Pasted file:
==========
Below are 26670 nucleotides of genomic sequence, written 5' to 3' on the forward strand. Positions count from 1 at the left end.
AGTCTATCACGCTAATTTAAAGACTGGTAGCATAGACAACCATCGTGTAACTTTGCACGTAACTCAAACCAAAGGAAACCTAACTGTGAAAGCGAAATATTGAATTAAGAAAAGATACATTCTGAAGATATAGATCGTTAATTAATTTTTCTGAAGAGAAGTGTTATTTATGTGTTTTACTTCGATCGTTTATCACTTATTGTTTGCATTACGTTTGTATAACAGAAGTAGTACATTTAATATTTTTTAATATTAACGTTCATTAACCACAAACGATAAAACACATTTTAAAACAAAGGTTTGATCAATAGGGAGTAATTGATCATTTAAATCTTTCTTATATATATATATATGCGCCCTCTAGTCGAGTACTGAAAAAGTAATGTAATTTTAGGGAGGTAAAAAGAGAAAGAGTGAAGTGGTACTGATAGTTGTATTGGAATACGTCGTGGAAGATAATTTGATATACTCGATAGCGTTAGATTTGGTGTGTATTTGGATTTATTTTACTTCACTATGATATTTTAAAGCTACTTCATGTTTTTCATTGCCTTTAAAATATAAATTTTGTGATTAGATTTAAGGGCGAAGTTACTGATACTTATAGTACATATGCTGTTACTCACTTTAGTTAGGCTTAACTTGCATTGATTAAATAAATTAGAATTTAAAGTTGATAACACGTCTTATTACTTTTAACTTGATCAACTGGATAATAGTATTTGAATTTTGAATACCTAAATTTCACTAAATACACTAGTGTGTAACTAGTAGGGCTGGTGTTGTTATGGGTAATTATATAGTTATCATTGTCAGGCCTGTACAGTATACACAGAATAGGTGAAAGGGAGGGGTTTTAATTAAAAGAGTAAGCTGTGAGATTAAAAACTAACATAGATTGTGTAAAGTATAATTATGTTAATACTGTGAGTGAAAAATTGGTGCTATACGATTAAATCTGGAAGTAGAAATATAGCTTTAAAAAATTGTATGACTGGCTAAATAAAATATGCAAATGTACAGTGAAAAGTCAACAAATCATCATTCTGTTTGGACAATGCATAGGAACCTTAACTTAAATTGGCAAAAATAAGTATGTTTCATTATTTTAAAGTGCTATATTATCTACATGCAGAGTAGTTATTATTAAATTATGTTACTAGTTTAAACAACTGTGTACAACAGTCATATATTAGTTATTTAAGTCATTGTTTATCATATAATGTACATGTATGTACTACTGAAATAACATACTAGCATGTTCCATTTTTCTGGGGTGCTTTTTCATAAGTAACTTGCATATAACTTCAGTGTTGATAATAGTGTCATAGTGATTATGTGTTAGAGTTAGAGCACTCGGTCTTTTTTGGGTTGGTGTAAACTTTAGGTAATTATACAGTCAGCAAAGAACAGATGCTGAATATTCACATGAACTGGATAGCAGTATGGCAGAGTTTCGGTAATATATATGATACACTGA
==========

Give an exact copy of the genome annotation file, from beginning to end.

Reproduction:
Below are 26670 nucleotides of genomic sequence, written 5' to 3' on the forward strand. Positions count from 1 at the left end.
AGTCTATCACGCTAATTTAAAGACTGGTAGCATAGACAACCATCGTGTAACTTTGCACGTAACTCAAACCAAAGGAAACCTAACTGTGAAAGCGAAATATTGAATTAAGAAAAGATACATTCTGAAGATATAGATCGTTAATTAATTTTTCTGAAGAGAAGTGTTATTTATGTGTTTTACTTCGATCGTTTATCACTTATTGTTTGCATTACGTTTGTATAACAGAAGTAGTACATTTAATATTTTTTAATATTAACGTTCATTAACCACAAACGATAAAACACATTTTAAAACAAAGGTTTGATCAATAGGGAGTAATTGATCATTTAAATCTTTCTTATATATATATATATGCGCCCTCTAGTCGAGTACTGAAAAAGTAATGTAATTTTAGGGAGGTAAAAAGAGAAAGAGTGAAGTGGTACTGATAGTTGTATTGGAATACGTCGTGGAAGATAATTTGATATACTCGATAGCGTTAGATTTGGTGTGTATTTGGATTTATTTTACTTCACTATGATATTTTAAAGCTACTTCATGTTTTTCATTGCCTTTAAAATATAAATTTTGTGATTAGATTTAAGGGCGAAGTTACTGATACTTATAGTACATATGCTGTTACTCACTTTAGTTAGGCTTAACTTGCATTGATTAAATAAATTAGAATTTAAAGTTGATAACACGTCTTATTACTTTTAACTTGATCAACTGGATAATAGTATTTGAATTTTGAATACCTAAATTTCACTAAATACACTAGTGTGTAACTAGTAGGGCTGGTGTTGTTATGGGTAATTATATAGTTATCATTGTCAGGCCTGTACAGTATACACAGAATAGGTGAAAGGGAGGGGTTTTAATTAAAAGAGTAAGCTGTGAGATTAAAAACTAACATAGATTGTGTAAAGTATAATTATGTTAATACTGTGAGTGAAAAATTGGTGCTATACGATTAAATCTGGAAGTAGAAATATAGCTTTAAAAAATTGTATGACTGGCTAAATAAAATATGCAAATGTACAGTGAAAAGTCAACAAATCATCATTCTGTTTGGACAATGCATAGGAACCTTAACTTAAATTGGCAAAAATAAGTATGTTTCATTATTTTAAAGTGCTATATTATCTACATGCAGAGTAGTTATTATTAAATTATGTTACTAGTTTAAACAACTGTGTACAACAGTCATATATTAGTTATTTAAGTCATTGTTTATCATATAATGTACATGTATGTACTACTGAAATAACATACTAGCATGTTCCATTTTTCTGGGGTGCTTTTTCATAAGTAACTTGCATATAACTTCAGTGTTGATAATAGTGTCATAGTGATTATGTGTTAGAGTTAGAGCACTCGGTCTTTTTTGGGTTGGTGTAAACTTTAGGTAATTATACAGTCAGCAAAGAACAGATGCTGAATATTCACATGAACTGGATAGCAGTATGGCAGAGTTTCGGTAATATATATGATACACTGA